Blair receives grant money for lead abatement

Blair County has been awarded a Lead Hazard Control grant administered through the Penn­sylvania Department of Health to provide lead abatement to residents.

With the help of other grants from the Pennsylvania Depart­ment of Community and Eco­nomic Development and other combined funding sources, Blair County has expanded its housing rehabilitation program.

Although the county has been supplying some funding for the Blair County Redevelopment Auth­ority’s housing rehabilitation program for several years, a needs assessment resulted in the department’s launch of its own lead hazard control program, said Rebecca Christ, Blair County De­partment of Social Services community development specialist.

The county’s first lead hazard control grant is $85,750, which will fund abatement for at least five families by the end of the year.

“Our hope is that we have a large interest from homeowners as we plan to seek to obtain a second lead hazard control grant heading into 2020,” Christ said.

Trina Illig, grants coordinator for community development, worked with the Department of Health to obtain the funds, and Christ administers them to assist residents.

Altoona has shown a higher lead exposure rate among children than other cities in Penn­sylvania, as shown by the state Department of Health’s Childhood Lead Annual Sur­veillance re­ports.

“We encourage low- to moderate-income homeowners with children age 5 and under and those households that have grandchildren or visiting children age 5 and under to contact us for an application for housing rehabilitation and lead abatement,” Christ said.

Deteriorated, chipped and peeling lead paint can cause several health issues including lead poisoning, and children in that age bracket are at the greatest risk, Christ wrote in an email.

Some of the risks include developmental delays, learning difficulties, irritability, loss of appetite, weight loss, abdominal pain, vomiting, constipation, hearing loss, seizures and more. Pregnant women are at risk of having premature or lower birth weight babies.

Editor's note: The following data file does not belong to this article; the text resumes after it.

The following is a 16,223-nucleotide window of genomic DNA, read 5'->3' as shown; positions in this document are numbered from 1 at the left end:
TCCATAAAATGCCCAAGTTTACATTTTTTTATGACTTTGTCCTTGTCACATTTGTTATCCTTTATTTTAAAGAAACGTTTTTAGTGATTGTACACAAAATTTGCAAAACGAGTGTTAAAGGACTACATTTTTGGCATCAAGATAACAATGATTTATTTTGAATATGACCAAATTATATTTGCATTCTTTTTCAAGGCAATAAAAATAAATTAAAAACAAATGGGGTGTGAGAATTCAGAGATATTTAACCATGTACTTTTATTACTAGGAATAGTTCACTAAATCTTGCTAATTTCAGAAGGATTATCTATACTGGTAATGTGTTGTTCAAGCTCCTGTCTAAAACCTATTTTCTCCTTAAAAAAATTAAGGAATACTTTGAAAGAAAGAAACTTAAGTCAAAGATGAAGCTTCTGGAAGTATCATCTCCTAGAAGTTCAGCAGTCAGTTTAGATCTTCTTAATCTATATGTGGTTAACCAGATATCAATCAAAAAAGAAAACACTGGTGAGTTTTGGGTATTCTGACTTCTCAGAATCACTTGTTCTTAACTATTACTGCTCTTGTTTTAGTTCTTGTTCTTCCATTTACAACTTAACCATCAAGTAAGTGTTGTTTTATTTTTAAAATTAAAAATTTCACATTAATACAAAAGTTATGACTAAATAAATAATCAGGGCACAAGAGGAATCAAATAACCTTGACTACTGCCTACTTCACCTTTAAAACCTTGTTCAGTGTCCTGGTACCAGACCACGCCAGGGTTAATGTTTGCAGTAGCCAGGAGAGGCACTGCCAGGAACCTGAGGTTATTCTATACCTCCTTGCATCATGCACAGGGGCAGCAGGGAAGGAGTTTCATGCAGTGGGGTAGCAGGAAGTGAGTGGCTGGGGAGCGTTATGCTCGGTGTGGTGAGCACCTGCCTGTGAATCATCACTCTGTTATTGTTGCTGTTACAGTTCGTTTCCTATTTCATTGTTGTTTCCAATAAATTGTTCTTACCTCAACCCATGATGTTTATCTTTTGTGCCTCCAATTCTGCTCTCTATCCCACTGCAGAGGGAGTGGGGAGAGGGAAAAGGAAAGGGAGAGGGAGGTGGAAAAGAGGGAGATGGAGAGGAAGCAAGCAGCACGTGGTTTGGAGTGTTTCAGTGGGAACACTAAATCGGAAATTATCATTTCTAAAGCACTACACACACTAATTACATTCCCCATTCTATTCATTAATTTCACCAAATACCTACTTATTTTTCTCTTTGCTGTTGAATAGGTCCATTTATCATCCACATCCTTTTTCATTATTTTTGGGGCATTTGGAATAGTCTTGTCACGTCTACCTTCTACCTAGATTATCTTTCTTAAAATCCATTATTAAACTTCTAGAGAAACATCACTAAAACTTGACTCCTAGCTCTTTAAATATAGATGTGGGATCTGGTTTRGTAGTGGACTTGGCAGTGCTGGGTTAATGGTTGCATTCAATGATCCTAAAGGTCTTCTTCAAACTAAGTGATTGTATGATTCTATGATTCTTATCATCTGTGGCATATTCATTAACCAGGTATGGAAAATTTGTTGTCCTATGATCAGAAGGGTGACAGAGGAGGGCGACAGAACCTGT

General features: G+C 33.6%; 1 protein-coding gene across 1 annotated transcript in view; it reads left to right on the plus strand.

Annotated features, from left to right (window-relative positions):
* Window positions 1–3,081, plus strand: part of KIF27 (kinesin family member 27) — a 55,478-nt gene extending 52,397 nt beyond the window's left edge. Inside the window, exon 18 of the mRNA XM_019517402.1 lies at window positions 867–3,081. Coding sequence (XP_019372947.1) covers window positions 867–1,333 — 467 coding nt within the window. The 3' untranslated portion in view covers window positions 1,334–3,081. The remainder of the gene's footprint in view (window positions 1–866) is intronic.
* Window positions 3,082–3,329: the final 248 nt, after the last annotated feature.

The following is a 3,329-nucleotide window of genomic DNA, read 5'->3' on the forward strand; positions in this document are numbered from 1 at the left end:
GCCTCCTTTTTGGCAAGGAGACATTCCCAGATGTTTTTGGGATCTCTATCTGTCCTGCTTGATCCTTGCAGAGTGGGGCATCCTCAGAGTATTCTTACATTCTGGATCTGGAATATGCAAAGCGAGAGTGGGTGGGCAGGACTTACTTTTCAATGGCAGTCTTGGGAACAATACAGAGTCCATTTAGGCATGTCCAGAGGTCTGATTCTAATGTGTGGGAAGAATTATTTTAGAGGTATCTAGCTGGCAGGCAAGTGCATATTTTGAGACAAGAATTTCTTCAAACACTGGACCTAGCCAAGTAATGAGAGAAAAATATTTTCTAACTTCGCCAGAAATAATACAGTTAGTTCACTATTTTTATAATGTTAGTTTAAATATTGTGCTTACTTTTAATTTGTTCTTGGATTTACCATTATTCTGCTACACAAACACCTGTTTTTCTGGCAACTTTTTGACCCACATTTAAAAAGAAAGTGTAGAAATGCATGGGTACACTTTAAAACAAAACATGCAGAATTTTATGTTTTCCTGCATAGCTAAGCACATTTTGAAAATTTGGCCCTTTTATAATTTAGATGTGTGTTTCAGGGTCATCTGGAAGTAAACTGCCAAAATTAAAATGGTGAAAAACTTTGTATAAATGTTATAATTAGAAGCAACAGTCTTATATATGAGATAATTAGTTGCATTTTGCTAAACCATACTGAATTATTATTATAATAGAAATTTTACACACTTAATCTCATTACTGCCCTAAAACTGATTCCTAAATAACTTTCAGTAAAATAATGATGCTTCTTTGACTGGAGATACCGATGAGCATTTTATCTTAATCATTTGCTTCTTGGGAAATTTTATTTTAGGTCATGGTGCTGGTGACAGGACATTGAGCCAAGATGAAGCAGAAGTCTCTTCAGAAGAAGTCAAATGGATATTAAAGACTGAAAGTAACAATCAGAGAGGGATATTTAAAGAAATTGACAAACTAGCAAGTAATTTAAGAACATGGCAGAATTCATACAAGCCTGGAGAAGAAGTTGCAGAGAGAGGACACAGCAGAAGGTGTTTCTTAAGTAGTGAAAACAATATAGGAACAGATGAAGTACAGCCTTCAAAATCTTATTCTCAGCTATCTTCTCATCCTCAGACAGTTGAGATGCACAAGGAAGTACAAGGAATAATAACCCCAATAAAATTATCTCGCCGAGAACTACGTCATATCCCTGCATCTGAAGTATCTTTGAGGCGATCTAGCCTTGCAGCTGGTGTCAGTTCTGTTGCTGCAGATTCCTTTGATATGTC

There are several steps necessary to properly re­move lead hazards from a home.

The county’s participating contractors are all lead-based paint certified through the Pennsylvania Department of Labor and Industry.

“We are always looking to expand our contractor list, as well, so that we can assist as many families as possible,” Christ wrote.

Qualifying applicants will receive a lead-based paint risk assessment of their homes to determine what areas contain lead paint.

Most central Pennsyl­vania housing units were built before 1980, raising the possibility they contain lead paint. The federal government didn’t ban consumer uses of paint containing lead until 1978.

In Blair County, 77 percent of housing, or 54,441 homes or housing units, were built before 1980, according to American Community Survey 2017 estimates.

Lead can be found in many areas of the home, such as soil or household dust, as well as being an ingredient in many paints and stains.

The county has also received funding to provide testing for children’s blood lead levels for those families who may not have insurance or the ability to afford the test.

The program combined with other funding sources can also provide updated windows, roofing, siding and even a furnace or electrical updates.

“The grant funds give us the ability to change the quality of life for so many families in need,” Christ said.

Mirror Staff Writer Russ O’Reilly is at 946-7435.

How to apply

To apply for the Lead Hazard control program, call Rebecca Christ, community development specialist, Blair County Department of Social Ser­vices at 693-3023, ext. 1492. Applications are also available at the Blair County Courthouse, 423 Allegheny St., Suite 441B, Hollidaysburg.

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